I'm thickheaded sometimes, but I finally get it. It's clear as day. All of the faceless Internet trolls, who have never met my family, are making sense now. They have been trying to speak wisdom into my life for the last two years, and I haven't been willing to listen.
As the mom of a son who has been diagnosed as being on the autistic spectrum, "normal" is a word that I downright avoid.
When I brought my son into the world, I was overjoyed with my growing family, but undeniably confronted by what the impact of becoming a new mother would have on my career as a professional musician.
Parenting with limits is tremendously hard. I have always known this because I have practiced this type of parenting since my daughters were young. However, nothing prepared me for how hard it would be in the teen years.
Start padding those resumes, just like you do to your own, and you're going to be rocking that "Proud Parent to an Honor Roll Student" bumper sticker in no time.
I'm reluctant to have another baby. I selfishly want to prolong a period of time when I don't have to speak to my son in half-sentences with a quarter of my attention all while trying to race across the living room to keep the baby from killing himself on the edge of the coffee table.
When I was little, I loved going to the library with my brother. It was in an old mansion across a street and up a steep hill about 200 yards from our house. We would set out on our own with our due-back books -- big kids on the way to the library.
Every year in each and every middle school and perhaps even in some elementary and high schools, countless girls will be traumatized by a mean girl. Whether the mean girl chooses bullying, ostracizing or leaving a former friend with a broken heart by cutting her off from friendship, victims have to recover from a sad time when their self-esteem is most vulnerable.
Confidence can be a rare commodity most particularly for mothers, especially when there's always someone out there critiquing parenting performance. Thankfully, confidence, like parenting, can be learned.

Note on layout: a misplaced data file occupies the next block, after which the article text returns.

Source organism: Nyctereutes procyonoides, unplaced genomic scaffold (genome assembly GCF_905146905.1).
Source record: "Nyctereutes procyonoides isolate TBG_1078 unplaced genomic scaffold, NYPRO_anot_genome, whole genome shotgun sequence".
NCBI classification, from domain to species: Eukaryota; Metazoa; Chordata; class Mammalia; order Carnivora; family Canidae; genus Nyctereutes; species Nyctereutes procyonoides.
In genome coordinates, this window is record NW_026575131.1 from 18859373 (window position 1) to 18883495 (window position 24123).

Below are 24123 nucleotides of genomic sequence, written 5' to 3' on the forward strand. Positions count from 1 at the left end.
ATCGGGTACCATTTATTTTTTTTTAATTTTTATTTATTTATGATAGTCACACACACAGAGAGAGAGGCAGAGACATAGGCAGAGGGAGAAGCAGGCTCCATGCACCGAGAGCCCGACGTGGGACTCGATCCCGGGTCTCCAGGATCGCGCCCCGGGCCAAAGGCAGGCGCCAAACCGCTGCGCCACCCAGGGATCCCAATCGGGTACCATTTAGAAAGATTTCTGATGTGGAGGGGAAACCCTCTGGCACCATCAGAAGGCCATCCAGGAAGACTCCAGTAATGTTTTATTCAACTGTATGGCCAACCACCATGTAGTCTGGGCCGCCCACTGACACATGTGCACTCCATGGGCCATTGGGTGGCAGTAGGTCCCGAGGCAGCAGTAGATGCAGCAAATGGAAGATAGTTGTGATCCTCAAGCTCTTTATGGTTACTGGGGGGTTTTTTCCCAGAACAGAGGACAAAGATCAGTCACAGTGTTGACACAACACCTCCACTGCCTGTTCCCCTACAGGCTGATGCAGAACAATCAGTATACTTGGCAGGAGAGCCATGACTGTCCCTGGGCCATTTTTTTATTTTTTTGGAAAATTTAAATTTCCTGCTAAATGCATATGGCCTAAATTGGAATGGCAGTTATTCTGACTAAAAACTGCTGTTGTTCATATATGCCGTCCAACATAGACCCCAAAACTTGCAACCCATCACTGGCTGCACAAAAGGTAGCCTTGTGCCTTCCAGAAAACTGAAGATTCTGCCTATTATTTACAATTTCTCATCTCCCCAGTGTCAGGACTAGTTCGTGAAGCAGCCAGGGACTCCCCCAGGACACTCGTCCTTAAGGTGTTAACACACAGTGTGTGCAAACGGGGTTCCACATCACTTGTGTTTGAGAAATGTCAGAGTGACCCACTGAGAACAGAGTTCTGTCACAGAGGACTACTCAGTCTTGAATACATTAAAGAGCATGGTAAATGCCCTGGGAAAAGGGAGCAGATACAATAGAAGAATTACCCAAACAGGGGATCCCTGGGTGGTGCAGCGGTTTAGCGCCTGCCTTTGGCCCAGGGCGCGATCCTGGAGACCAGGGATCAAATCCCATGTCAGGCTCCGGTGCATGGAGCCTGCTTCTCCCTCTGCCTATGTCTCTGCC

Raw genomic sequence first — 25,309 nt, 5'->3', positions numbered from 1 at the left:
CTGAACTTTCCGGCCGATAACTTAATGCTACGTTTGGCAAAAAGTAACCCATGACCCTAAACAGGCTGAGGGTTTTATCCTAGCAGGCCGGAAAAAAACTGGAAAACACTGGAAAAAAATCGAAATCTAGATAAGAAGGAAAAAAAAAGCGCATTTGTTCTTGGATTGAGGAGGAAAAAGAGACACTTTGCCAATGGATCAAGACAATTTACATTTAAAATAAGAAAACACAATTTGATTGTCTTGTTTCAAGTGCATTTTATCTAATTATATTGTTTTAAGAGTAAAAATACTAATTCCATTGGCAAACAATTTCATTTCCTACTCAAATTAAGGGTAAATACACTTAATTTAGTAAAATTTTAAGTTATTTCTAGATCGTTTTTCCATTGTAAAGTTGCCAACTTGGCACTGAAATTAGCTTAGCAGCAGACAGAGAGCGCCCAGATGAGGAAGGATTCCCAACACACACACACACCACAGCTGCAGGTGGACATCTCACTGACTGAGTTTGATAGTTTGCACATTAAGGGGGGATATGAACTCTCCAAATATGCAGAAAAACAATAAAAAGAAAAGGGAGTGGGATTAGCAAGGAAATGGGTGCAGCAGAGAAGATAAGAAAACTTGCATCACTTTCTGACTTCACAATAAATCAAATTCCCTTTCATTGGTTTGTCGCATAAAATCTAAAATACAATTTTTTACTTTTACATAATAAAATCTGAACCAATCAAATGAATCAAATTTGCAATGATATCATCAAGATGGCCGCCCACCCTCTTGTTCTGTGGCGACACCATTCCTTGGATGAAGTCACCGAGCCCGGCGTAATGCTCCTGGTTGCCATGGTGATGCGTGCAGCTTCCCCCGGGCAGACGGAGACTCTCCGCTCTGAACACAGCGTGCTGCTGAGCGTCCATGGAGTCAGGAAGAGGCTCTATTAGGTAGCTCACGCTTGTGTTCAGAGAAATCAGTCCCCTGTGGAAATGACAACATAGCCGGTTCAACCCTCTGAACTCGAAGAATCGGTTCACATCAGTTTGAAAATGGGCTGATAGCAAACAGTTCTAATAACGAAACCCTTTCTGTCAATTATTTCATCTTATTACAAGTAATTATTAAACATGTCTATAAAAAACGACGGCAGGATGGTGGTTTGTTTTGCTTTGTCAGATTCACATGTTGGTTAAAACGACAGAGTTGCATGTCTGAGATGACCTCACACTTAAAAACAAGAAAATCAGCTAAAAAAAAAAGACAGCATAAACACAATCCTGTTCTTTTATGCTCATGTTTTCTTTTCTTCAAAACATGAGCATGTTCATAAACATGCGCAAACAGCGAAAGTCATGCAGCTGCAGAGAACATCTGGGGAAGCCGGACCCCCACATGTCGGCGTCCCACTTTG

I'm sad that you are willing to risk your own children's health and safety at the suggestions of a long since discredited group. I am livid that you would be willing to risk the health and safety of mine. So, from one parent to another, I plead with you to protect your children and others by following your physician's advice.
While Ezra's differences have never stopped him from pursuing his dreams, the strength he's had to demonstrate throughout his young life is apparent.
Now to clarify, we were not THOSE kinds of Florida people that you see today on tabloid television shows. We were a normal middle class family who owned their home, had multiple cars and even went out to dinner regularly (a big deal in the 1970's).
It's not at all the peaceful goodnights in a Pampers commercial. There's far less cuddling than we've been led to believe. Maybe there's something to the weird inspirational "Achievement" poster hanging on the ceiling above the exam table in my gynecologist's office. Maybe.
Raising a girl takes me back to my own childhood and brings up memories -- both good and bad -- of how fun, wonderful and difficult it can be navigating the move from child to tween.
Pay attention to you. Change things that are not working for you. Have the courage to question; you will find many others that are right there with you.
It's taken 30+ years of life, marriage and two kids to really understand what my parents have done -- and are still doing -- for me. Here are a few of the decisions, actions and sacrifices they made that I only comprehended after becoming a parent myself.